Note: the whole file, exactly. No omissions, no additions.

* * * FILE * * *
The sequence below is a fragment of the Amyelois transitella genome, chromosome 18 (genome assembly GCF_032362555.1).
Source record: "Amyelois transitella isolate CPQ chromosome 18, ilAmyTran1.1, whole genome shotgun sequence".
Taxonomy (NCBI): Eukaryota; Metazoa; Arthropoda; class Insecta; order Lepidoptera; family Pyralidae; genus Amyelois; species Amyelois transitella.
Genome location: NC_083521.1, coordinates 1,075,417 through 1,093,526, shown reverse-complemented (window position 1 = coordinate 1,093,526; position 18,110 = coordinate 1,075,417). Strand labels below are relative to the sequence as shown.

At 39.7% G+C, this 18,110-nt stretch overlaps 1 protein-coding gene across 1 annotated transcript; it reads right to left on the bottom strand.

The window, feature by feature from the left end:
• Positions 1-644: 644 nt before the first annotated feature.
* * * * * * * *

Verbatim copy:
The sequence below is a fragment of the Amyelois transitella genome, chromosome 18 (genome assembly GCF_032362555.1).
Source record: "Amyelois transitella isolate CPQ chromosome 18, ilAmyTran1.1, whole genome shotgun sequence".
Taxonomy (NCBI): Eukaryota; Metazoa; Arthropoda; class Insecta; order Lepidoptera; family Pyralidae; genus Amyelois; species Amyelois transitella.
Genome location: NC_083521.1, coordinates 1,075,417 through 1,093,526, shown reverse-complemented (window position 1 = coordinate 1,093,526; position 18,110 = coordinate 1,075,417). Strand labels below are relative to the sequence as shown.

At 39.7% G+C, this 18,110-nt stretch overlaps 1 protein-coding gene across 1 annotated transcript; it reads right to left on the bottom strand.

The window, feature by feature from the left end:
• Positions 1-644: 644 nt before the first annotated feature.